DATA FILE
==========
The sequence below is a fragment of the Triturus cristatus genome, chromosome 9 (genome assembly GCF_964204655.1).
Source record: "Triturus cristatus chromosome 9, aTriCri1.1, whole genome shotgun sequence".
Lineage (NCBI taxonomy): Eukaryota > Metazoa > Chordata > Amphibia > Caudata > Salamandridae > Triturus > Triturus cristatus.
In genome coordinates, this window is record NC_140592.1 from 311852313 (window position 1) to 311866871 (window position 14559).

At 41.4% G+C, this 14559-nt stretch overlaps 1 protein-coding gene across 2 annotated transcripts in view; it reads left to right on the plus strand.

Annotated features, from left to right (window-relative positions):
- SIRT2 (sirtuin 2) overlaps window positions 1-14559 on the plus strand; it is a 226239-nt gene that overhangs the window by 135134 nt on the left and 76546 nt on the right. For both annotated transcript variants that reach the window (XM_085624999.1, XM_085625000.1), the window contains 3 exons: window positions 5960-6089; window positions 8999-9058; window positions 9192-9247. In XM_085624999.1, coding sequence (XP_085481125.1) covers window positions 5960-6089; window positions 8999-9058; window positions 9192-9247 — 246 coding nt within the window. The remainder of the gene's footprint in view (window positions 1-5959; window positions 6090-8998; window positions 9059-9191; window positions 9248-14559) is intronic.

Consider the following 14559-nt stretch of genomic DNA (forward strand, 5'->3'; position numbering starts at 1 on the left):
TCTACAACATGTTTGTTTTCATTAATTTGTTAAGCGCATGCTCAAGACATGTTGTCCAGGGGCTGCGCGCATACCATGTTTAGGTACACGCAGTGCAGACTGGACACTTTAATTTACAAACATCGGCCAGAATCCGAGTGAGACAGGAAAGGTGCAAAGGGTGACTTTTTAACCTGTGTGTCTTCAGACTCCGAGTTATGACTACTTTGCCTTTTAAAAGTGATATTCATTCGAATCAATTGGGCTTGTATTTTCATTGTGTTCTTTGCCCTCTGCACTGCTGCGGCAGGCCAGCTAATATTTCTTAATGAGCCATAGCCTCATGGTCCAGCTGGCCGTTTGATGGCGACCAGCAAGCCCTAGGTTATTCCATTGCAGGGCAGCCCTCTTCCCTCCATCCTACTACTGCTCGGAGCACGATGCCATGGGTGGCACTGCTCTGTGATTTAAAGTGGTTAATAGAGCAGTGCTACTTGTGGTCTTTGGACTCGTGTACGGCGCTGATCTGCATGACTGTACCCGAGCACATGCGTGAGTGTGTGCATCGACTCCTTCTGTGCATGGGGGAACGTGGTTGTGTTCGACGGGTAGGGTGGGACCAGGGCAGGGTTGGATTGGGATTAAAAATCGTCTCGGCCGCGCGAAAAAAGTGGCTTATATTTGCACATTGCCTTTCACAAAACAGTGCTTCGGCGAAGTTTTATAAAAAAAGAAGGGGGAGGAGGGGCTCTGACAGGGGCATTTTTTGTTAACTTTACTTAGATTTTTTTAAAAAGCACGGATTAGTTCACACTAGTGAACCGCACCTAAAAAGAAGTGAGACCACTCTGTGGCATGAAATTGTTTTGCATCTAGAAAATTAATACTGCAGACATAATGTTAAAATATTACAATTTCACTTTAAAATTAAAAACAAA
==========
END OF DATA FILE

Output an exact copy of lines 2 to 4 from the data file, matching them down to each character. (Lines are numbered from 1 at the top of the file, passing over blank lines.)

Source record: "Triturus cristatus chromosome 9, aTriCri1.1, whole genome shotgun sequence".
Lineage (NCBI taxonomy): Eukaryota > Metazoa > Chordata > Amphibia > Caudata > Salamandridae > Triturus > Triturus cristatus.
In genome coordinates, this window is record NC_140592.1 from 311852313 (window position 1) to 311866871 (window position 14559).